I surfaced a couple of times only to be beaten by the water coming down on my head. I finally swam out of the falls and to the rocky wall behind the curtain. Luckily my boat had swirled around and was bouncing in the boils near Spirit. I waited for it to get near enough and I grabbed it, emptied it, and settled into my new home. I stretched, wondered how I'd get out without a paddle, realized a rope from the opposite shore wouldn't reach, and all of the sudden felt very alone.

The room behind Spirit is a pretty lonely and inhospitable place.

New arrivals on the scene: Local Pro Kayakers Jesse Coombs and Ben Stookesberry.
Here Jesse heads back to his boat as Ben gets ready to fire up Spirit.
At this point I was behind the falls, wishing I was pretty much anywhere else..
Photo Copyright © EJ Etherington

Ben Stookesberry and I got into Hood River Saturday afternoon and we wanted to get in a couple of runs on the Little White Salmon.

I love the Little White because it is a great barometer for how I'm boating. When I'm paddling well, I get rewarded with good lines and fun times. When I am not paddling well the Little White exposes those areas and gives me immediate feedback on what I need to work on.

On Sunday we put in for our first run about 1 p.m. We knew that a big Hood River crew was on the river, and we were hoping to see them at some point. One of the boaters was fourteen year old Devin Morton and his Dad. As far as I know, Devin has to be the youngest person to ever run The Little White Salmon, and he is a really nice kid as well. Too cool!

When Ben and I got to Spirit I could see something was wrong with the group ahead of us so I got out of my boat rather than running the falls.

I walked over to EJE and Lana and asked what was happening. They said that several people ran Spirit and Jarred was trapped behind the curtain on the left. EJE lowered a break down paddle to Jarred while the others set safety below the pool at Chaos. Jarred got back in his boat and attempted to paddle past the boil between the falls and the left curtain, but was unable to make this very tough move.

Meanwhile Ben decided to run the falls. He hit a great line right where he wanted to be, had a 45 degree angle and landed nicely. At this flow there is a pretty strong boil and it pushed him left toward the curtain. Ben paddled hard and pulled through the left curtain and right boil to the pool below. Nice!

Jarred was still behind the falls, and I was starting to get concerned about that. Apparently he'd been back there for over thirty minutes, and that is no fun for anyone. With this in mind, I started thinking about trying to get behind the falls to help him.

This was not something for me to take lightly as Spirit falls and Chaos ( the ledge just downstream of the falls ) have done a lot of damage to a lot of very good paddlers including broken paddles, noses, backs, getting stuck behind the falls at Spirit and vicious poundings including a near-drowning in Chaos where a pro paddler had to be resuscitated. Serious stuff!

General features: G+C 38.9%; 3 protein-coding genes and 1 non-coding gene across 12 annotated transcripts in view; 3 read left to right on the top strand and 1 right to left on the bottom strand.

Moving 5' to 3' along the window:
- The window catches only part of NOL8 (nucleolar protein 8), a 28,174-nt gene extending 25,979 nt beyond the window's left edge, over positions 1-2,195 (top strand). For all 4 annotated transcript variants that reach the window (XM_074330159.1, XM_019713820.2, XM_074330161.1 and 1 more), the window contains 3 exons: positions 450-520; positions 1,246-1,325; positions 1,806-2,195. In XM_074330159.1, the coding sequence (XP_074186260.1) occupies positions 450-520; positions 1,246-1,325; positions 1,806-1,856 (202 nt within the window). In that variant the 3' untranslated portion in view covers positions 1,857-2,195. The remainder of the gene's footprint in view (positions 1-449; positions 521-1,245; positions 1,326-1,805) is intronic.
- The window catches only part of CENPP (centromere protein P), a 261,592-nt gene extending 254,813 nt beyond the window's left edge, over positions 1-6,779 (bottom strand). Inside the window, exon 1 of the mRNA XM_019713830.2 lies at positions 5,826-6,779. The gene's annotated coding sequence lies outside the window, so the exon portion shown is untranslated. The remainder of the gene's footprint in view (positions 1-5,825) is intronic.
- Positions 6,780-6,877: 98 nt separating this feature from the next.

I looked at the line and decided that if I ran a pencil angle on the left I would be pushed behind the curtain with Jarred. I checked the entrance and got in my boat.

Jesse Coombs, coming in hot, riding a thin line between surfacing behind the falls to help Jarred or gettin' crushed..
Photo Copyright © Devin Morton

I ran the line I wanted, turning my boat inward at the last possible second as I penciled on the left. I went deep, angling underwater towards the back of the curtain where Jarred was. As expected, the Super Hero surfaced immediately upright and right at the curtain where I wanted.

Jesse, making a last-minute turn in order to surface behind Spirit where Jarred was trapped.
Photo Copyright © EJ Etherington

I was still trying to figure out how to get out from behind the falls, which was turning out to be far more difficult than expected.

At some point a paddler ( who turned out to be Ben Stookesberry ) landed on the left side of the falls, got pushed toward the room, got his bearings very quickly and paddled downstream. I don't even know if he noticed I was behind the falls. I thought about the possibility of someone coming down on top of me or damn near as I tried to exit.. that wasn't appealing.

After Ben disappeared into the mist, I got back into my boat and tried to get amped to try the exit route again.

Of course, the breakdown I was using wasn't very good, and it flexed and wobbled in my hands in a rather disturbing way. Not confidence-inspiring considering the circumstances. Sketchy paddle or not, I was determined to make it work since I knew each attempt would be much harder than the previous one.

Suddenly there was a flash of yellow from above, and then a paddler surfaced in the room, paddling straight to me like a man with a mission. He reminded me of a Coast Guard para-rescue jumper!

Jesse: Hey how are you?

Me: Good, considering where I am. I almost made it out but this paddle isn't helping much ( thinking that was a lame excuse but at this point I could use all the help I could get ).

Jesse: Do you like Werners? we can switch.. ( offering me his shiny new Shogun )..

Me: ( I'm thinking: a Werner vs. this reject paddle from the GI Joes rafting aisle?!? um, ok.. ) Hell yeah I'll trade if you're good with that.. I handed the crappy breakdown over to Jesse and gratefully took the Werner.

Jesse: OK, I think this thing exits on the left through that veil. You have two options. You can either paddle through that veil with me behind you, or I can clip onto your boat and we can paddle out tandem-style.